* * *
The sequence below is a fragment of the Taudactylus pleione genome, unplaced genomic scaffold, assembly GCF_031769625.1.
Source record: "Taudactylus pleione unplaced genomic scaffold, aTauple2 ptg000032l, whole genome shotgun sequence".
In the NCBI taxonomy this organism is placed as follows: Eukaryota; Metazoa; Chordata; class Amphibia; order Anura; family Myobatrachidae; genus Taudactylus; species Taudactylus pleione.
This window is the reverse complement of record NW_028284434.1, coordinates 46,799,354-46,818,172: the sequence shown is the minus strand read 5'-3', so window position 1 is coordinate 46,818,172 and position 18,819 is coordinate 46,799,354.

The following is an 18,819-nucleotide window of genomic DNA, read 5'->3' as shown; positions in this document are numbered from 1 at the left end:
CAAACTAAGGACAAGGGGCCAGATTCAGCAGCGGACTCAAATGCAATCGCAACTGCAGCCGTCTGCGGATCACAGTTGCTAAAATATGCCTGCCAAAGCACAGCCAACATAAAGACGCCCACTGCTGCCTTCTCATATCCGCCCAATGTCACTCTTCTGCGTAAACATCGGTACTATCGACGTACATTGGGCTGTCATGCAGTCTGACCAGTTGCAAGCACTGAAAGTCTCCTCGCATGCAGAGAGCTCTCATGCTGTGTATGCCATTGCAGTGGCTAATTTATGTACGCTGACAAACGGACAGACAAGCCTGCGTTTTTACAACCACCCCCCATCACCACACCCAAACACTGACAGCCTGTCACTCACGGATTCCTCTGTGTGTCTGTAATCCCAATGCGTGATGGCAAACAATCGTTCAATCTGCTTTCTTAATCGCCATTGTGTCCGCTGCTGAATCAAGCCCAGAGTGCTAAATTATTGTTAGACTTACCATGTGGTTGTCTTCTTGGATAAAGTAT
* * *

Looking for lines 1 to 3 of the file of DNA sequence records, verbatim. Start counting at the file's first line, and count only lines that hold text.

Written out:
The sequence below is a fragment of the Taudactylus pleione genome, unplaced genomic scaffold, assembly GCF_031769625.1.
Source record: "Taudactylus pleione unplaced genomic scaffold, aTauple2 ptg000032l, whole genome shotgun sequence".
In the NCBI taxonomy this organism is placed as follows: Eukaryota; Metazoa; Chordata; class Amphibia; order Anura; family Myobatrachidae; genus Taudactylus; species Taudactylus pleione.